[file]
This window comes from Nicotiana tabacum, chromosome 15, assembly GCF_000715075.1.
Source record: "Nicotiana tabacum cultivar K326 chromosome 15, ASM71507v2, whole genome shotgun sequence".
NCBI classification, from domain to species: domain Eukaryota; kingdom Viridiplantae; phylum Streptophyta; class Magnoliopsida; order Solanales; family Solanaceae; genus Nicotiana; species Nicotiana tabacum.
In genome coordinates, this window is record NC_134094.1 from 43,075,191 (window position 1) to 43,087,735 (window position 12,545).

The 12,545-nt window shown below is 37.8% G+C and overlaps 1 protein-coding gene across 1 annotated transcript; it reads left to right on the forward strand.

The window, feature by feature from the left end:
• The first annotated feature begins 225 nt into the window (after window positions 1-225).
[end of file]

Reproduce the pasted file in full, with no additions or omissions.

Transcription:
This window comes from Nicotiana tabacum, chromosome 15, assembly GCF_000715075.1.
Source record: "Nicotiana tabacum cultivar K326 chromosome 15, ASM71507v2, whole genome shotgun sequence".
NCBI classification, from domain to species: domain Eukaryota; kingdom Viridiplantae; phylum Streptophyta; class Magnoliopsida; order Solanales; family Solanaceae; genus Nicotiana; species Nicotiana tabacum.
In genome coordinates, this window is record NC_134094.1 from 43,075,191 (window position 1) to 43,087,735 (window position 12,545).

The 12,545-nt window shown below is 37.8% G+C and overlaps 1 protein-coding gene across 1 annotated transcript; it reads left to right on the forward strand.

The window, feature by feature from the left end:
• The first annotated feature begins 225 nt into the window (after window positions 1-225).